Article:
Eastern Conference Round 2 Playoff Preview: Chicago vs. Atlanta

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SEASON RECORDS
Bulls: 62-20 (No. 1 seed in East)
Hawks: 44-38(No. 5 seed)

SEASON SERIES
Bulls 2-1, all three games took place in a three-week span in March. The Hawks win was by three points at home, the Bulls two wins (one at home, one on the road) were by 18 and 33 points.

PLAYOFF SERIES
Bulls: defeated Indiana Pacers 4-1
Hawks: defeated Orlando Magic 4-2

SERIES SCHEDULE (times Eastern)
Game 1 — Mon. May 2 at Chicago 8:00PM (TNT)
Game 2 — Wed. May 4 at Chicago 8:00PM (TNT)
Game 3 — Fri. May 6 at Atlanta TBD (ESPN)
Game 4 – Sun. May 8 at Atlanta 8:00PM (TNT)
Game 5 * Tue. May 10 at Chicago TBD (TNT)
Game 6 * Thu. May 12 at Atlanta TBD (ESPN)
Game 7 * Sun. May 15 at Chicago TBD (TNT)
* If necessary

KEY INJURIES
Bulls: Carlos Boozer will play but is battling a case of turf toe, which could make him less effective (Jazz fans, stop laughing).
Hawks: Kirk Hinrich, we don’t know the extent of his hamstring injury suffered in Game 6 of the Magic series, but he left the game and will have an MRI Friday.

OFFENSE/DEFENSE RANKING (points per possession)
Bulls: Offense 105.4 (12th in NBA); Defense 97.4 (1st in NBA)
Hawks: Offense 103.7 (20th in NBA); Defense 104.1 (15th in NBA)

THREE KEY BULLS

Derrick Rose. He remains the focal point of the Bulls offense and the creator of most shot opportunities — but the Pacers and Paul George did a good job of making him less efficient. He shot just 37 percent in that series, the Pacers did about as well as could be expected, even though Rose made big plays as a closer in the series. In the Bulls two wins against the Hawks, he had big games, but he had just 12 in their one loss. The Hawks do not have a good defensive matchup for Rose, he should have more free space this series.

Luol Deng. He will draw some key defensive assignments, probably some Joe Johnson time as one might expect. He’s also key because in the Bulls two wins he had big games, 27 points in the 33-point blowout Bulls win. They will need his offense like that again.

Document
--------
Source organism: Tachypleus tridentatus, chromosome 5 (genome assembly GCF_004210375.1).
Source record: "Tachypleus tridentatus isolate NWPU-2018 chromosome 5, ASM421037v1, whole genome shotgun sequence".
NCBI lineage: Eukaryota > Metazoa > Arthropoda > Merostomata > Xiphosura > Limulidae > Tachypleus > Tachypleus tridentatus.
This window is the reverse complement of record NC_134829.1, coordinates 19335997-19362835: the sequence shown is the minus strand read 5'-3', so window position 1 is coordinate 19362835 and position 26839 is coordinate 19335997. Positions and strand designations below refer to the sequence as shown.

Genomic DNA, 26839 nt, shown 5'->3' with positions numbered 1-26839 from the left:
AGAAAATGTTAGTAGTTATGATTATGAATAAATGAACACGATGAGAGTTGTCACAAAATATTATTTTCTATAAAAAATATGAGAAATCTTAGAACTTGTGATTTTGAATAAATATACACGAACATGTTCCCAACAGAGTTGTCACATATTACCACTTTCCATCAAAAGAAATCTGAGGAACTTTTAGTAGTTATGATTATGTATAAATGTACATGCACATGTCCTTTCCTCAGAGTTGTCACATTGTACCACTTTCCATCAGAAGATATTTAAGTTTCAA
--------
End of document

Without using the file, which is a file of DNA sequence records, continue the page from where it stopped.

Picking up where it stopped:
Joakim Noah. As always his job is primarily defensive, but this time he draws one tough task — Al Horford. Yes, technically as the center he could draw Jason Collins for stretches, but let’s be serious, Collins has served his purpose for the Hawks and he is no longer a threat. In the Hawks regular season win against Chicago Horford had 31 and 16. Noah also will be the strong side help to silence the Hawks isolation sets. If he has a good defensive series the Bulls will win and win quickly.

THREE KEY HAWKS

Jamal Crawford. Coach Larry Drew went to more isolation sets in the first round against Orlando, and Crawford returned to his Sixth Man of the Year form. The Hawks need shot creation in this series, they need to find a way to break down the Bulls overload defense and Crawford is one of their best chances.

Al Horford. The real way to break down the Bulls defense is not isolations on the perimeter but beating them inside. Horford is a gifted interior player and it’s no coincidence he had 31 in the Hawks one win over the Bulls. For them to have any chance in this series he will have to have some monster games.

Joe Johnson. The Bulls defense is designed to shut down the exact iso-Joe sets that the Hawks have had success with in the first round against Orlando. Johnson is going to have to both hit some contested jumpers but mostly he has move the ball to the weakside with quick passes (skip passes ideally).

OUTLOOK

This is about the best matchup the Bulls could have gotten.

The Hawks ball-movement offense that didn’t work well for them all season long worked less well against the rest of the league worked less well against the Bulls. They averaged 80 points per game (down from 94.8) and had an offensive rating of 92.4 (points per 100 possessions, down from 103.2 during the season). The Hawks shot fewer threes, got to the line less often, didn’t rebound as well and a host of other problems.

But those are the old Hawks, you say. The new Hawks of this postseason — the ones who just knocked off the Magic — have gone back to more of the isolation sets they are comfortable with. They are getting more from Jamal Crawford.

The Bulls defense is designed specifically to stop isolation sets. It overloads the strong side and the only way you really beat it is good ball movement. Which we established the Hawks do not do well.